And a servant of these words all hearts want to be.
      Which man is the line between falsehood and truth?
      Which warrior's courage stood unshaken since youth?
      The soldier who did not need his sword to slay,
      Only his novel of a name he would say,
      "Know that I am Ali" and the enemy inside would die,
      One strike and soon after, "Allahu Akbar" he would cry,
      He, whose shield had shielded his brother,
      A man like whom there has been no other,
      The seal of the Prophets and best of all men,
      …Inseparable now and inseparable then.
      The hero who lifted the gate of Khaybar,
      My master, Ali, my leader, Haidar,
      The half that Our Lady perfectly completed,
      By whose enemies the fires of hell are heated,
      The man who one night sold his soul to his Lord,
      And cried out in victory upon being struck by the sword,
      Sayyidi, Mawlai, Ameeri Ali,
      Ni3mel Ameer wa ni3mel Wali.
    • By Last Chance in Poems for the Ahlul Bayt
      Yesterday, they sent me a king,
      One whose praises they all seem to sing,
      He told me he could grant me some wealth,
      And if I served well, some more for my health,
      But with this king, I was not content,
      So him, like the others, away I sent.
      I met another who offered me fame,
      Said all the world's tongues could utter my name,
      All it would take was my obliging hand,
      And he'd turn my lowliness into something so grand,
      But with this king, I was not content,
      So him, like the others, away I sent.
      A third one arrived a fortnight before,
      Met my humble abode with a knock on my door,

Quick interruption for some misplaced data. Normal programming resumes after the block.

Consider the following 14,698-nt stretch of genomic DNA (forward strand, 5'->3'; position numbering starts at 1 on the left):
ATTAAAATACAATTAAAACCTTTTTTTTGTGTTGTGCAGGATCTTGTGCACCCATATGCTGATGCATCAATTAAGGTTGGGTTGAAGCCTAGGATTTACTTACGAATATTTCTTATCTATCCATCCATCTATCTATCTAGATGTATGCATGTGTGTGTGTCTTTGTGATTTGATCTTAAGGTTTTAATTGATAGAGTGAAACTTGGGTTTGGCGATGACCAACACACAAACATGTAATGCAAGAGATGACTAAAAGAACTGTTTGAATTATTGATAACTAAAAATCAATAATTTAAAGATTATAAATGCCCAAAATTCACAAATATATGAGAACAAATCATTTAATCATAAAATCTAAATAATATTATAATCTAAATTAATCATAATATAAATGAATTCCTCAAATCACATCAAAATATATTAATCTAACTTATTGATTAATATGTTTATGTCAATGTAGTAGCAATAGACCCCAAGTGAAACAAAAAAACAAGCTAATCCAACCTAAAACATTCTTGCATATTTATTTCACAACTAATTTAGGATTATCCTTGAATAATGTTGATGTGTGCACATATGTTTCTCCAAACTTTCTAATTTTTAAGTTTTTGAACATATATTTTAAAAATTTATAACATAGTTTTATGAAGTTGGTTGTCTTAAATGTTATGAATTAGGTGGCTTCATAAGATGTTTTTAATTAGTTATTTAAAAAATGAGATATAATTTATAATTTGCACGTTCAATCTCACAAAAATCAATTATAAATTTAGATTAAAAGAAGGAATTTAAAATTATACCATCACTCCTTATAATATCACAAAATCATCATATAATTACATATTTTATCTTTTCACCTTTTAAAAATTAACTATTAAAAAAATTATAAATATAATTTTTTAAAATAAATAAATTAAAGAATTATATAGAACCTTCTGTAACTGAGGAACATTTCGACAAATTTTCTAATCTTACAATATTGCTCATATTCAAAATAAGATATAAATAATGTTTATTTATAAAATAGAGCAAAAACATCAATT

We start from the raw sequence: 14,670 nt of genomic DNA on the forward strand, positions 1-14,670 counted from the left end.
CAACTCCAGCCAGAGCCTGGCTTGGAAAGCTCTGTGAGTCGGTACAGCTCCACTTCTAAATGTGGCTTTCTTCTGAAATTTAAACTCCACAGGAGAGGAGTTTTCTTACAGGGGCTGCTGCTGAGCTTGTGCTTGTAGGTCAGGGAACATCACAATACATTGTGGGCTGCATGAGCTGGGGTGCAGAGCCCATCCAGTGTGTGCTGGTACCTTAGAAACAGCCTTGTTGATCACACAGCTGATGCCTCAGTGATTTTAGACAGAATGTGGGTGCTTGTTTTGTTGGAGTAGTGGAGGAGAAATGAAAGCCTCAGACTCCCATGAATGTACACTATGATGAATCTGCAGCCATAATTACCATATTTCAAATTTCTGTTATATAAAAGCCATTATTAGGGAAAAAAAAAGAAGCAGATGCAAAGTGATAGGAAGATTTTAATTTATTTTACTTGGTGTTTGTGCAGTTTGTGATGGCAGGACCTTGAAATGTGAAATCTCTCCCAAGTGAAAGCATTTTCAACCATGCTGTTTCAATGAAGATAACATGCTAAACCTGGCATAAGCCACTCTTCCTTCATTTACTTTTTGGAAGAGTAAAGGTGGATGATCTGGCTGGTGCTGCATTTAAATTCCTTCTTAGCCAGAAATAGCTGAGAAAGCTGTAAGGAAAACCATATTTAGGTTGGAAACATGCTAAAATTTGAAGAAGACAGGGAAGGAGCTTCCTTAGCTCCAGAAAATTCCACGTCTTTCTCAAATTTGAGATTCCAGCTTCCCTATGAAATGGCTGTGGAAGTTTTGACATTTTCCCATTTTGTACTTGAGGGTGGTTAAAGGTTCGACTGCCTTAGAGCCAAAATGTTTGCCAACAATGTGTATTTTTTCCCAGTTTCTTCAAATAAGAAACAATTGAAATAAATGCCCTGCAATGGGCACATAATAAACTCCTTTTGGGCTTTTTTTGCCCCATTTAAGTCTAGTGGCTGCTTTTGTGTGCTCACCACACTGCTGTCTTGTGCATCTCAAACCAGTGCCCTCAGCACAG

He told me he'd make my children my pride,
      And in a house of gold, he'd make me reside,
      But with this king, I was not content,
      So him, like the others, away I sent.
      Like this they kept coming and as always, they went,
      And my heart wished not to serve any king the world sent,
      And so in this frustration, I sought a way out,
      I went on a journey with my luggage of doubt,
      Perhaps I was too harsh on the kings that had come?
      Should I have listened a little to some?
      But now on this journey, it was too late,
      And to turn them away, it seemed was my fate.
      In the midst of this voyage I still had no goal,
      For I knew not where to find the cure for my soul,
      So I stopped for a while and stepped onto the ground,
      And a scent filled my heart with beauty profound,
      And as I walked on the sand to follow this scent,
      The weight on my shoulders seemed to relent,
      'Til I reached a sight that was ice to my eyes,
      In this heat of the sun under heaven's red skies.
      I saw a gold light where the sun hit the dome,
      And a red flag like a sign on the door of a home,